Despite its diverse collection of manufacturing equipment, the shop has always used tools from Seco Tools to some extent, and that usage has grown over the years. "Seco is very responsive to our needs and their tooling is outstanding," Bucciarelli said. "In this day and age where seconds count on some of these parts, having that optimal grade insert or chip geometry is very impactful on improved part profitability."

Tony Curatolo, Regional Manager for Seco Tools in Illinois and Wisconsin, said that Walco has become more of a partner than a customer, often acting as a test site for Seco products that are new or under development. "With their mixed batch of production and exotic material, Walco is always at the top of the testing list," Curatolo said, including a recent example in which Walco was machining food processing parts and wanted to increase productivity but also limit the dangerous noise generated by the operation.

To accomplish this, Seco partnered with Walco to test the new LP09 milling inserts and High Feed 2 cutter bodies. The inserts, which combine high corner strength with dual cutting edges, were well-matched to the milling cutter bodies, which featured reinforced cores and more teeth per diameter to enable higher feedrates and faster material removal rates. The rectangular shape of the inserts and the close-pitched cutter bodies helped extend tool life beyond that of square inserts. The new cutters were more productive than the original tooling and offered longer tool life-but perhaps most importantly, they performed their task at a far more reasonable and safe level of noise.

Bucciarelli said Seco provides ongoing tool application support, which is important considering the variety of workpiece materials Walco handles. "The food industry has led us into a lot of stainless steel expertise," Bucciarelli said, and added that the shop also machines cast iron and low-carbon steels as well as some aluminums and exotic alloys. "Exotics are a smaller portion of our shop's work, but when we do that kind of work, that is where the Seco tooling and application advice really becomes very important," Bucciarelli said. "We get lots of guidance from Seco on how the tools are to be applied along with optimal speeds and feeds, and what the machining boundaries are."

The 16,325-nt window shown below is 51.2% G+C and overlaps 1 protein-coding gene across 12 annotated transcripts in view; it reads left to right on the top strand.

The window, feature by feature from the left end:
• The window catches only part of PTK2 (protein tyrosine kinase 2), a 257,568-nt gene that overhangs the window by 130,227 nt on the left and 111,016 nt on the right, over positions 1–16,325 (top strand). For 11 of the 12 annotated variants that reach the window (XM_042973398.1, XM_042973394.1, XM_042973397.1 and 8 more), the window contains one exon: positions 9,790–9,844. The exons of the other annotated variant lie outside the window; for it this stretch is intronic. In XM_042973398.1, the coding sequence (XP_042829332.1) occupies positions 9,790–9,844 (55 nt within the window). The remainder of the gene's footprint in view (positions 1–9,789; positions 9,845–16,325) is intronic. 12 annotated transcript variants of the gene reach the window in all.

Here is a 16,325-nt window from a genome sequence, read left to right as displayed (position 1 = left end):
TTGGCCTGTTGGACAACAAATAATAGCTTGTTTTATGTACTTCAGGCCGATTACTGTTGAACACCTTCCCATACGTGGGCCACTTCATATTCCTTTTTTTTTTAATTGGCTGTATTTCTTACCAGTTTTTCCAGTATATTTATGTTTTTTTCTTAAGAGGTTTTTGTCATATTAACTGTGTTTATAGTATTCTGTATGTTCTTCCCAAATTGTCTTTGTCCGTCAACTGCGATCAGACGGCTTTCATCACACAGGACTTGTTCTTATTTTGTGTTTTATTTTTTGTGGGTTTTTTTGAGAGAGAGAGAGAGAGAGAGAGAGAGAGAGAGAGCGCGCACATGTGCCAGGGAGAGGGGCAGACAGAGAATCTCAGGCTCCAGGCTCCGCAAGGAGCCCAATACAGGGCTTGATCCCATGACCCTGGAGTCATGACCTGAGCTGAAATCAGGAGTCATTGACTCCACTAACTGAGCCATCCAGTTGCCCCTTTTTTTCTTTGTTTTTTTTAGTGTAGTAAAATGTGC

Walco focuses on low-volume production with the goal of adding significant value through the shop's expertise. Jobs may consist of five or 10 or as many as 50 pieces, but often as few as one or two. Parts range in size from those that can be held in one hand to others that fill the 14' x 9' table of the shop's 5-axis gantry machining center. Tolerances routinely meet or exceed ±0.0002".

Some of Walco's customers build food-processing equipment used to make food items for national and international fast food franchises, among other companies. "Most people do not think of that food group as tight tolerance," Bucciarelli said, "but when you consider the volume that some of these producers handle, millions of units per day, and the equipment being off by even one-hundredth of a gram can add up to tremendous waste."

Walco also uses Seco tooling to produce more obviously tight-tolerance parts, such as the components of a device used to pre-accelerate photons in a linear accelerator at Argonne National Laboratory. The semiconductor industry is also a growing market for Walco, specifically manufacturing parts for the direct-drive motors used to move and polish wafers in computer chip manufacturing.

Customer requests for short lead times on high-quality, low-volume parts have led Walco to run a three-shift, five-day-a-week schedule. Responsiveness is a competitive advantage. "If we get out past three weeks lead time, we start becoming noncompetitive. So typically, we are looking at three weeks all the way down to, with some customers, one and two days," Bucciarelli said.

Engineering services represent a key element of Walco's offering. As Bucciarelli pointed out, "`Engineering' is in our name, so we promote that, both with reverse engineering and value-added engineering." A Walco project engineer is assigned to larger projects and is the focal point for the customer, managing the project from beginning to end. Bucciarelli said the key is to be proactive: "By the time a part or project makes it out to the machine, we need to have all questions answered."

A major responsibility of the project engineering department is seeking out new processes and tooling that fully utilize the shop's equipment. "That can give us an edge that we did not have a year or two ago," Bucciarelli said, "With the help of Seco Tools and other suppliers, our engineers get the tooling solutions squared away."

For more information contact:

Walco Tool & Engineering Corporation

18954 W. Airport Rd.

Romeoville, IL 60446


Seco Tools LLC

2805 Bellingham Drive

Troy, MI 48083